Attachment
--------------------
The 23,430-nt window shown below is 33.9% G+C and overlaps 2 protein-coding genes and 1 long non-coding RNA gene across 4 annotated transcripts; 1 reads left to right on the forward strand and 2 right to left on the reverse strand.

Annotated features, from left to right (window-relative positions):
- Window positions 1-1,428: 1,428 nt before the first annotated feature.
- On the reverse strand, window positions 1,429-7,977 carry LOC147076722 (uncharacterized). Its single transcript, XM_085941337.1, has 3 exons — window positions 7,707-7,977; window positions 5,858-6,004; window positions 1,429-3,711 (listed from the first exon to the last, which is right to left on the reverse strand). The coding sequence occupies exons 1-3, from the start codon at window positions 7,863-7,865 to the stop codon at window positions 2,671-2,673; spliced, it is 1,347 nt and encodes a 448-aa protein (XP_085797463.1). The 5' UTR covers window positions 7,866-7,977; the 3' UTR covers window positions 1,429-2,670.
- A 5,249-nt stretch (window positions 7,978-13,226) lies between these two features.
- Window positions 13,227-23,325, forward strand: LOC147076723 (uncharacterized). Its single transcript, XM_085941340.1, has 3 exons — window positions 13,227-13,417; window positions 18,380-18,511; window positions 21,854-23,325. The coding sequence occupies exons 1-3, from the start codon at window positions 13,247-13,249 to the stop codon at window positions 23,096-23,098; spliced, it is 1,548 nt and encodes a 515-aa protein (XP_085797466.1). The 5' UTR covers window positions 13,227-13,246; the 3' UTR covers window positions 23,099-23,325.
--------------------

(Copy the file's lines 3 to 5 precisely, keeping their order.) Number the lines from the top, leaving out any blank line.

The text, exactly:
- Window positions 1-1,428: 1,428 nt before the first annotated feature.
- On the reverse strand, window positions 1,429-7,977 carry LOC147076722 (uncharacterized). Its single transcript, XM_085941337.1, has 3 exons — window positions 7,707-7,977; window positions 5,858-6,004; window positions 1,429-3,711 (listed from the first exon to the last, which is right to left on the reverse strand). The coding sequence occupies exons 1-3, from the start codon at window positions 7,863-7,865 to the stop codon at window positions 2,671-2,673; spliced, it is 1,347 nt and encodes a 448-aa protein (XP_085797463.1). The 5' UTR covers window positions 7,866-7,977; the 3' UTR covers window positions 1,429-2,670.
- A 5,249-nt stretch (window positions 7,978-13,226) lies between these two features.